It looks like Ghana pulled off the most pervasive national biometrically verified elections ever attempted. Brazil probably biometrically verifies more voters than Ghana just did but Brazil is taking a gradual approach to biometric voter verification, scheduled for complete coverage by 2018.
Ghana went straight for blanket coverage and by most accounts did quite well. Of course nothing is perfect. Due to a lack of election materials and some problems with the biometric machinery, some polling places opened late on Friday and reopened on Saturday which wasn’t in the original program.
I had an email exchange over the weekend with a colleague in Accra who has worked with electoral biometrics in Ghana. It leads me to believe that this article posted at Modern Ghana gets things just about right.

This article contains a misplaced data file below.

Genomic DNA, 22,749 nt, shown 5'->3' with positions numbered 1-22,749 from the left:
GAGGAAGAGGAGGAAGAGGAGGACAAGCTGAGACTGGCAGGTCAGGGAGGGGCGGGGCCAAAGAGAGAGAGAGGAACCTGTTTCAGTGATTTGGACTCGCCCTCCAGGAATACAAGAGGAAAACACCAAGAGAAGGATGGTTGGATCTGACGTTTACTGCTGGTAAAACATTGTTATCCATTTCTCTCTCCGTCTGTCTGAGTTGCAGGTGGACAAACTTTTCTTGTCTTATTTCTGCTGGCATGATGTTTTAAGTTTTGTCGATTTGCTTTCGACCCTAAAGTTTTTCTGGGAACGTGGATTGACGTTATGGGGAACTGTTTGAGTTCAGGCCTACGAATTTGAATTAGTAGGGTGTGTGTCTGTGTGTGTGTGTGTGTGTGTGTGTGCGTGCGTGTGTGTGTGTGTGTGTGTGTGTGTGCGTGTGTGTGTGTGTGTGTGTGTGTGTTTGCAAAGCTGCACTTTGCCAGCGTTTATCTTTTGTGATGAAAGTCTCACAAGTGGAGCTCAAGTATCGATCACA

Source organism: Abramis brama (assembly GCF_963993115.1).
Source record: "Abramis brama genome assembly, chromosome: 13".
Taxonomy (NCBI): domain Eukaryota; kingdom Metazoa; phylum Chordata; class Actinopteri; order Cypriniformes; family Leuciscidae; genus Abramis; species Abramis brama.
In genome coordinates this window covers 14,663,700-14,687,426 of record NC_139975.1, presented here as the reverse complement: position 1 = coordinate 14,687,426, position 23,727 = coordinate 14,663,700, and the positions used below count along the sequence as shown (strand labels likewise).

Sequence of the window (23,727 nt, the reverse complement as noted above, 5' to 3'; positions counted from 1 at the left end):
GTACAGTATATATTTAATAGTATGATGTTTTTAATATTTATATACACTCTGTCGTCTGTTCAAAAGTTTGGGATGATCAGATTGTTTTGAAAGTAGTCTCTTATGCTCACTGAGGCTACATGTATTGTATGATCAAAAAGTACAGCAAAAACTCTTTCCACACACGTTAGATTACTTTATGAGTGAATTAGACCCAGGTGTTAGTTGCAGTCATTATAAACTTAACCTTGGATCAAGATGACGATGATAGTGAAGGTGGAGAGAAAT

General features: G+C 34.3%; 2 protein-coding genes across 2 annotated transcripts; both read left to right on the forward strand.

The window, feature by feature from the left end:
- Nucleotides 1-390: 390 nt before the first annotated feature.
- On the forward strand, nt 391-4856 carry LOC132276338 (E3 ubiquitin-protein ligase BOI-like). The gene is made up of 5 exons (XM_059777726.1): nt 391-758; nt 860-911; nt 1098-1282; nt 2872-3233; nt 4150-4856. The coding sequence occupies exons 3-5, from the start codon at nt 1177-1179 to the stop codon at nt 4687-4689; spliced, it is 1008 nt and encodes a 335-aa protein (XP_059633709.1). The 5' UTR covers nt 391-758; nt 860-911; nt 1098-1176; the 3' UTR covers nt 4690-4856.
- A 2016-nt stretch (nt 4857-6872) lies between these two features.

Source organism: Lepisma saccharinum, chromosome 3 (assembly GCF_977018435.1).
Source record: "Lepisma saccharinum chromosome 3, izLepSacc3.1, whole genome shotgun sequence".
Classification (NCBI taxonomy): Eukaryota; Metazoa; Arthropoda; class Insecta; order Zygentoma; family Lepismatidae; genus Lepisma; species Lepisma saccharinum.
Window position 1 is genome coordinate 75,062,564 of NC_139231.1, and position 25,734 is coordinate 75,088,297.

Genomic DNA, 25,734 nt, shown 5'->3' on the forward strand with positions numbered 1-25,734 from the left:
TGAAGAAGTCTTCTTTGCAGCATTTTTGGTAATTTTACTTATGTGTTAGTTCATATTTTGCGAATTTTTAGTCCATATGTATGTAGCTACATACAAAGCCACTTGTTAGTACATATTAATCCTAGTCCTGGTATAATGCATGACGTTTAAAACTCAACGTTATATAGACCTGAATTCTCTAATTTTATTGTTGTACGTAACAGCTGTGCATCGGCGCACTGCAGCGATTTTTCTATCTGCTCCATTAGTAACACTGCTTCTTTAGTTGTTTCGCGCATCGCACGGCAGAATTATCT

Training In Use Of Biometric Must Be Top Priority In Next Election—CODEO Recommends
The Coalition of Domestic Election Observers (CODEO) has called on the Electoral Commission (EC) to actively engage electoral officers and all persons associated with the Biometric Verification Machines process in intensive education prior to future elections.
According to CODEO however, “the problems and lapses in the voting process on December 7 which resulted in the adjournment of the process did not fundamentally undermine the overall integrity of the conduct of the polling, of counting and collation of ballots… In spite of the logistical and technical challenges, CODEO is of the view that the December Presidential and General elections have been well conducted.”
We’ve said before, training electoral workers and informing the public is a HUGE part of the challenge of implementing biometric elections. It’s also one of the most expensive parts — more expensive than the technology (if done correctly), even in places with low labor costs.
Biometrics, like elections, are about people. So, congratulations to the people of Ghana on the success of the biometric voter enrollment and verification project.